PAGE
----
TASC D II
Evaluation of the 4 French Pulsar-18 self-expanding nitinol stent in long femoropopliteal lesions (TASC D II) – 12-month results
- At 12 months, results of all 36 patients show primary patency (PP) rates of 85.4% and clinically-driven freedom from Target Lesion Revascularization (FTLR) rates of 87.5%.
- Clinical benefit and improvement of patients' quality of life measured by improvement in Rutherford Class of 1 or more in 97.1% of patients at 12 months; ankle-brachial index (ABI) improved from 0.60 ± 0.10 before the intervention to 0.88 ± 0.08 at 12 months; and pain-free walking distance improved from 56.1 ± 34.9 m before the intervention to 654.2 ± 419.1 m at 12 months (p < 0.0001).
- This all-comers registry for long femoropopliteal lesions of a mean lesion length of 18.2 cm proved the Pulsar-18 stent's safe usage. Diabetes and renal insufficiency had no negative impact on rates of PP or TLR.
Patient Demographics and Lesion Characteristics
Prospective, multi-center, investigator-initiated registry to evaluate the outcome of the implantation of the Pulsar-18 stent in lesions >15 cm in the femoropopliteal arteries.
- Number of patients (n): 36
- Principal investigator: Dr. Michael Lichtenberg, Klinikum Arnsberg, Germany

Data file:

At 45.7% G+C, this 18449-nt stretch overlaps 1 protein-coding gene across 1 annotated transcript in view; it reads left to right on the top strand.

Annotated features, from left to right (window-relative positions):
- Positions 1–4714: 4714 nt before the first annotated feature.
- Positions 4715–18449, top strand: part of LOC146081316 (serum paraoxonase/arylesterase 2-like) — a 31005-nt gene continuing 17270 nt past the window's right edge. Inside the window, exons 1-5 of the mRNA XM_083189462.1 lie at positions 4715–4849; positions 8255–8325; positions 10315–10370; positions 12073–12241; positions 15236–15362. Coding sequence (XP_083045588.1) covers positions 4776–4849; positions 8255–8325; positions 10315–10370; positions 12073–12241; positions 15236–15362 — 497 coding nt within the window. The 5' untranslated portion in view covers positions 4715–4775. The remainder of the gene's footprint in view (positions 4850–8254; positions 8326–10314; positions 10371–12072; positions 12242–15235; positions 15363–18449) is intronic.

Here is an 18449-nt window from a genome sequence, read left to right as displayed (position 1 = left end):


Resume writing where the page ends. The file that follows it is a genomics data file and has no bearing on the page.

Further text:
- Primary endpoint: PP at 6 and 12 months, defined as a binary restenosis on duplex ultrasound (PSVR < 2.5) at the stented target lesion with no clinically-driven TLR (cd-TLR) within the stented segment
- Secondary clinical endpoints (selected): improvement in resting ABI, improvement in pain-free walking distance, improvement in Rutherford Class, difference in PP in diabetic and renal insufficieny patients, difference in PP of single vs. overlapping stents
Primary Patency and Clinical Improvement in Rutherford Class
Self-expanding StentOne-handed stent release for accurate stent deployment
Self-expanding StentTri-axial shaft for a stable delivery system during stent deployment
Lichtenberg M et al. Evaluation of the 4-French Pulsar-18 Self-expanding Nitinol Stent in Long
Femoropopliteal Lesions. Clinical Medicine Insights: Cardiology. 2014; 8(S2): 37–42.
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